3. Note the phrase “a number of different and even conflicting paths.” By this, we mean a not-unlimited “number.” No plausible interpretation of Jewish pluralism requires us to recognize every conceivable version of “Judaism” as legitimate. None of us, for example, would dissent from the thoughts expressed below concerning the Jews for Jesus.
  4. On the source of the mitzvah of hospitality, see BT Shabbat 127a-b, where it is listed among the things “whose fruits one consumes in this world and whose principal remains available for one in the world-to-come,” an example of gemilut chasadim (acts of lovingkindness). Maimonides classifies such acts under the rubric of “love your neighbor as yourself” (Lev. 19:18; Yad, Avel 14:1). This obligation, however, is traditionally understood in the more literal sense as hospitality to travelers, hosting and feeding them in one’s home or in some other suitable location. We know of no interpretation of this mitzvah that calls a congregation to modify its liturgical practice in order to accommodate a visiting group within its midst. On the contrary: normative practice is for the visitors to accommodate themselves to the minhag of the host synagogue.
  5. If there are objections as to the content of the siddur, we might respond that those passages which offend our religious sensibilities can either be reinterpreted or, if necessary, excised from the service.
  6. For a fuller version of this point, see Teshuvot for the Nineties, Introduction, especially at xvii-xxi.
  7. M. T’vamot 1:1-3 and B. Y’vamot 13a-14a. This particular dispute centers upon the institution of levirate marriage (yibum), the requirement that the widow of a childless man be married to her brother-in-law in order that she might raise up a child in the name of her deceased husband (Deuteronomy 25:5-10). Both schools agree that should the widow be forbidden to her brother-in-law as an ervah, one of the sexual unions prohibited in Leviticus 18, she is exempt from both the requirement of yibum and the legal ceremony of chalitzah which releases that requirement. The school of Hillel go farther, holding that if the deceased had two wives then both of them were equally forbidden as an ervah to the brother of the deceased. The school of Shammai disagreed; they held that the “second” wife in such a case had to submit to yibum or chalitzah if she were not actually an ervah. According to the school of Hillel, the child born of that union–permitted and required by the school of Shammai–is a mamzer. As we can see, therefore, this dispute was hardly a matter of superficial importance.
  8. By virtue of the decision of the bat kol, the heavenly voice, which proclaimed that “the views of both schools are in accord with divine teaching (eilu ve’eilu divery elohim chayim hem), but the halakhah follows the school of Hillel”; B. Eruvin 13b.
  9. From the phrase lo titgodedu. The literal meaning of these words, of course, is a prohibition against making gashes in one’s body with sharp instruments (Rashi to Deut. 14:1; Yad, Avodat Kokhavim 12:13). The Talmud here resorts to a fanciful midrash and reads the words as: lo te`asu agudot agudot, “do not divide yourselves into separate sects.” As the discussion in B. Y’vamot 13b-14a makes clear, the “separateness” referred to here is not a purely theological matter but one of separate standards of halakhic observance.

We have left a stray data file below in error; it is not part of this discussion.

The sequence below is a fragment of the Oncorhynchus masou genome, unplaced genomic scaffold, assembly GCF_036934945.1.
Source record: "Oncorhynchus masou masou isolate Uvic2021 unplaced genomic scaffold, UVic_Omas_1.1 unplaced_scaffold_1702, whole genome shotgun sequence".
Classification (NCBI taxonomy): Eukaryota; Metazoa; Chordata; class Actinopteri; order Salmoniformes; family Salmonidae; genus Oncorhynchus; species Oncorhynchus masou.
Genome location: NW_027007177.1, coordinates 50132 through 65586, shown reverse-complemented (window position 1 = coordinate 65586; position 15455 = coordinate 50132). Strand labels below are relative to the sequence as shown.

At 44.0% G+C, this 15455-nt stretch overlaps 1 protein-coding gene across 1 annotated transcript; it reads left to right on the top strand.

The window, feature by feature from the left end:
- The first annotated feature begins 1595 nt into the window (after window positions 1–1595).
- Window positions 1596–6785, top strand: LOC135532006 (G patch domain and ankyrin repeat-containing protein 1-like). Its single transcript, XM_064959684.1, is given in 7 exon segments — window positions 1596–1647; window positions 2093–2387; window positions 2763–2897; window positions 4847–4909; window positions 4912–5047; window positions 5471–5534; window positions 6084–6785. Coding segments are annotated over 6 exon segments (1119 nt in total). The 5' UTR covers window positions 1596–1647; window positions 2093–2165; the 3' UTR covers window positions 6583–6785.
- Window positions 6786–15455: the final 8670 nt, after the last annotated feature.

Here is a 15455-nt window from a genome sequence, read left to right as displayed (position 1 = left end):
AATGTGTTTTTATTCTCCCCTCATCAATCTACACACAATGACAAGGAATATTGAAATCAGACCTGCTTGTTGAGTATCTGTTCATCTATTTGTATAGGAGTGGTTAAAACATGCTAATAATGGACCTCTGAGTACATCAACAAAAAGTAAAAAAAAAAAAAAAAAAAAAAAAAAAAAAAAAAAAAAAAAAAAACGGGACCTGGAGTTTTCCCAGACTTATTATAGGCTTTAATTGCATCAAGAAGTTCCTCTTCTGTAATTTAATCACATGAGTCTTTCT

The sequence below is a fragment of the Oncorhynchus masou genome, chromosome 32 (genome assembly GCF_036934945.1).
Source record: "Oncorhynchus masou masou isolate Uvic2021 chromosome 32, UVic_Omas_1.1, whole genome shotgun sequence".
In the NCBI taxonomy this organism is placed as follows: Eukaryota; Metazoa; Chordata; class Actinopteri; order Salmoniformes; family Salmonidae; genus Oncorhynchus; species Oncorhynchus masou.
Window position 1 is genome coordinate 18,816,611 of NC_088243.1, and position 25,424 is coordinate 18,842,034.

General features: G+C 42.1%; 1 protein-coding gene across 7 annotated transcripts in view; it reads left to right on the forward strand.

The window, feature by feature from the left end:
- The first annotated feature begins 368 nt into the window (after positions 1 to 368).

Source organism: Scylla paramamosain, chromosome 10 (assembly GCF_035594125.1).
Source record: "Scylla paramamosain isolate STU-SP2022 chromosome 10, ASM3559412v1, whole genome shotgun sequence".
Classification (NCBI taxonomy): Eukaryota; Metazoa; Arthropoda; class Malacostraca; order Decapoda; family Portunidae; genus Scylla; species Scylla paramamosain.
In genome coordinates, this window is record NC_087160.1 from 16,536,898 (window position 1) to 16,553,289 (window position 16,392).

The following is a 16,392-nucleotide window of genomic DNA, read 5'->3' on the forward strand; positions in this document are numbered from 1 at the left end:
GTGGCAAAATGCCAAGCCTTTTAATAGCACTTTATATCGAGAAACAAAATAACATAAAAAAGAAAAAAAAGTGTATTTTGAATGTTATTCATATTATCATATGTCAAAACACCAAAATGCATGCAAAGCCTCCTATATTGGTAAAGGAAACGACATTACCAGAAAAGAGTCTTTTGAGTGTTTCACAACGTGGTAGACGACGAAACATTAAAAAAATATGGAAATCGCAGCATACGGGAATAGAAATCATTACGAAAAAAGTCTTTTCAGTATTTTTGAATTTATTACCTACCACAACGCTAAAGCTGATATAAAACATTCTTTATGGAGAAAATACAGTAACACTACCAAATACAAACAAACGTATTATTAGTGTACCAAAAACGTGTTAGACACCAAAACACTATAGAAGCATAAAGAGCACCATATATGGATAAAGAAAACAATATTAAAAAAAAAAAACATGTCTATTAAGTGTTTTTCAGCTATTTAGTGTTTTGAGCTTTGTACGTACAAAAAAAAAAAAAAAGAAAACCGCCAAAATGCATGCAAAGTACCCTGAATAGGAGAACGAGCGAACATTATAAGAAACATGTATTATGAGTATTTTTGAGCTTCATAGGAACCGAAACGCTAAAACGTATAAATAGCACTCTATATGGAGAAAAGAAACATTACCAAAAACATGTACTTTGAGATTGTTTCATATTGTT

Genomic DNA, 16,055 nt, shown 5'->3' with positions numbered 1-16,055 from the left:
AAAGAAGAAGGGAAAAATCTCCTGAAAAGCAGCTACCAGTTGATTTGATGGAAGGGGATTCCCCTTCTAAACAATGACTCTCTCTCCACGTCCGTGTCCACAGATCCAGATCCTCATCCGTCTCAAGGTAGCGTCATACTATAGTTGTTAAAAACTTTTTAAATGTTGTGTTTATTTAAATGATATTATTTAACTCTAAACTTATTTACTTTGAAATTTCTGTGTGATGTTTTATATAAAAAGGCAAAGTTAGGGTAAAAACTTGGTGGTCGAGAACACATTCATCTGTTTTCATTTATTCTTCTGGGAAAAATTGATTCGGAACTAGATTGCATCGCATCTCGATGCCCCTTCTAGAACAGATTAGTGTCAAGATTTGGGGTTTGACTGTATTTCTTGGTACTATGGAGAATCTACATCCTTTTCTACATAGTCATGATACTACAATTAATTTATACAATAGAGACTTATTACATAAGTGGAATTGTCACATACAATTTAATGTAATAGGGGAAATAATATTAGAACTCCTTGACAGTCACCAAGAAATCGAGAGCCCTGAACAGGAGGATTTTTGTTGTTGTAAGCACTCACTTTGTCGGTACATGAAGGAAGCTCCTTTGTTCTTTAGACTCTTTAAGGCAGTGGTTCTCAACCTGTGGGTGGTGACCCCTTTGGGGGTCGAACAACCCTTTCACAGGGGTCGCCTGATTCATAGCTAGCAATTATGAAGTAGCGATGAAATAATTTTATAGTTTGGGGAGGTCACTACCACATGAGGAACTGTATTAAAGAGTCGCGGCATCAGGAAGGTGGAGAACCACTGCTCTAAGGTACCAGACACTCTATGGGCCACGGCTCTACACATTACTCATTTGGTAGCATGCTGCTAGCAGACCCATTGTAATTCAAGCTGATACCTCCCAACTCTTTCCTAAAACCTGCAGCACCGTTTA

10. This is according to the opinion of Rava in B. Eruvin 14a, which is cited as halakhah in Hil. HaRosh, Yevamot 1:9 (see also R. Menachem Hameiri, Beit Habechirah, Y’vamot 14a). It differs from the opinion of Abaye, who declares that the prohibition does not apply in the case of two courts in two separate cities but does apply to two courts in the same city. Maimonides (Yad, Avodat Kokhavim 12:14) follows Abaye, a ruling which puzzles his commentators, since according to the normal rules of halakhic decision making the law follows Rava in virtually all cases when he is disputed by Abaye. Rava’s position, moreover, is presented by the Talmud as the conclusion of the sugya, another fact which indicates its predominance. And his view is clearly superior to that of Abaye, for it more effectively answers the difficulty raised against those who argue that the school of Shammai actually practiced according to their “incorrect” opinion. It has been suggested that Maimonides gives evidence here of his distaste for machloket: he thus decides according to Abaye because Rava’s view is the more lenient and tolerant of dispute. See R. David ibn Zimra, Resp. Radbaz, no. 1384.
  11. Thus Rashi (Y’vamot 13b, s.v. lo te`asu) explains the prohibition against dividing into “separate sects”: “denir’in kenohagin shtei torot.”
  12. See the remark of R. Menachem Hameiri, Beit Habechirah, Y’vamot 14a: “So long as we are dealing with two separate courts, even though they reside in the same city, each one holding to its own understanding of the law, they do not violate the rule ‘do not divide yourselves.’ For it is impossible that everyone should always agree to follow the same opinion.”

[i]           See the remark of R. Menachem Hameiri, Beit Habechirah, Yevamot 14a: “So long as we are dealing with two separate courts, even though they reside in the same city, each one holding to its own understanding of the law, they do not violate the rule ‘do not divide yourselves.’ For it is impossible that everyone should always agree to follow the same opinion.”

If needed, please consult Abbreviations used in CCAR Responsa.